What is this page?

We are Locrating.com, a schools information website. This page is one of our school directory pages. This is not the website of Queensway.

What is Locrating?

Locrating is the UK's most popular and trusted school guide; it allows you to view inspection reports, admissions data, exam results, catchment areas, league tables, school reviews, neighbourhood information, carry out school comparisons and much more. Below is some useful summary information regarding Queensway.

To see all our data you need to click the blue button at the bottom of this page to view Queensway on our interactive map.

About Queensway

Name Queensway
Website https://queensway.school/
Ofsted Inspections
Ms Julie Bravo
Address Hinkshay Road, Dawley, Telford, TF4 3PP
Phone Number 01952387670
Phase Academy (special)
Type Academy special sponsor led
Age Range 9-16
Religious Character Does not apply
Gender Mixed
Number of Pupils 116
Local Authority Telford and Wrekin
Highlights from Latest Inspection

What is it like to attend this school?

At Queensway, leaders and teachers expect the pupils to be the best they can be, and pupils work hard to meet these expectations.

These high expectations and ambition for all are driving all the developments that are currently happening at Queensway.

Pupils at Queensway have various learning barriers, such as autism spectrum disorder and social, emotional and mental health (SEMH) needs. Pupils leave as successful learners and confident members of society.

Pupils whom inspectors spoke with are happy at Queensway because they feel that the staff listen to them and act when they need help.

Preparing pupils for the world around them is the school's top p...riority. Residential visits, forest school, fundraising, and science, technology, engineering and mathematics (STEM) projects excite them and broaden their education and life experiences.

Visits to places such as Premier League football stadiums and different countries develop pupils' cultural awareness. Pupils learn about the risks in society and what to do when faced with them.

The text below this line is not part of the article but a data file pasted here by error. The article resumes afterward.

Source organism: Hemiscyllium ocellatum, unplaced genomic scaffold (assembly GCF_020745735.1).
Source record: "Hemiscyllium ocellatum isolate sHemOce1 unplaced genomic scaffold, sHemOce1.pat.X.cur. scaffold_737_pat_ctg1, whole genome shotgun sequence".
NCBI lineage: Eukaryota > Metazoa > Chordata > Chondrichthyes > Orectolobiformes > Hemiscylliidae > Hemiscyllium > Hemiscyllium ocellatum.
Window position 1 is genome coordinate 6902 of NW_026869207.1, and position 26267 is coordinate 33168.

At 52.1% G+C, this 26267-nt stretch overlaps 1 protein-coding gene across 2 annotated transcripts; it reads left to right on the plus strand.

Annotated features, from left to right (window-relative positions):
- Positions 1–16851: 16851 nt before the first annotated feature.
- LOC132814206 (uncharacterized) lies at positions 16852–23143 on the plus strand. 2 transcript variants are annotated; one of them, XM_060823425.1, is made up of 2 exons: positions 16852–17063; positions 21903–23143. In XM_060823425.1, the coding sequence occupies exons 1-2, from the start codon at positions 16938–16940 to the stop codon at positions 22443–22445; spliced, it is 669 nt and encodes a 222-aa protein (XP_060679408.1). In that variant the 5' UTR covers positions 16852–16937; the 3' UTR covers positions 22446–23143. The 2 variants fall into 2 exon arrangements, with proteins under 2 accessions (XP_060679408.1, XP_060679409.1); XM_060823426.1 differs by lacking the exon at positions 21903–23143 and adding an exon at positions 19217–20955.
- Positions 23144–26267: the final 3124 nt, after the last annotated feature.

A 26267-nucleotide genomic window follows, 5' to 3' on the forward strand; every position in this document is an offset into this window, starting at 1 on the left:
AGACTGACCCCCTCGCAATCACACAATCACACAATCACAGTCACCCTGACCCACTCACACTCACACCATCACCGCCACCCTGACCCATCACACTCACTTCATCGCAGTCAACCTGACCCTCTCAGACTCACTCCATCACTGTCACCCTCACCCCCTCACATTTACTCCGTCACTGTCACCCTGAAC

Behaviour is positive across the school.

Pupils behave well in lessons, during breaktimes and around the school. In most cases, staff act quickly where needed to ensure that pupils can focus on learning and get the most from lessons. Bullying is rare.

Leaders investigate any incidents and act when needed.

What does the school do well and what does it need to do better?

The recently appointed headteacher and brand-new senior leadership team are tenacious in working to get the best outcomes for all pupils. Strong support and challenge from the multi-academy trust and governing body are helping to make leaders' ambitions a reality.

Leaders and staff are committed to overcoming the barriers to learning that pupils experience as a result of their individual special educational needs and/or disabilities (SEND). Pupils with autism spectrum disorder at the north campus and pupils with SEMH needs at the south campus benefit from caring relationships with staff. All staff are trained as mental-health first-aiders.

Consequently, staff can spot those times when pupils need additional support for their SEMH needs. However, some teachers do not always consider pupils' speech, language and communication needs (SLCN), or the impact that sensory processing disorder (SPD) can have on how pupils learn.

The new curriculum at Queensway is ambitious and focused on pupils gaining a deep knowledge across various subjects.

Subject leaders are passionate about their subjects. Planned lessons are precisely designed to develop pupils' knowledge over time.

Making sure that all pupils are confident readers is a top priority.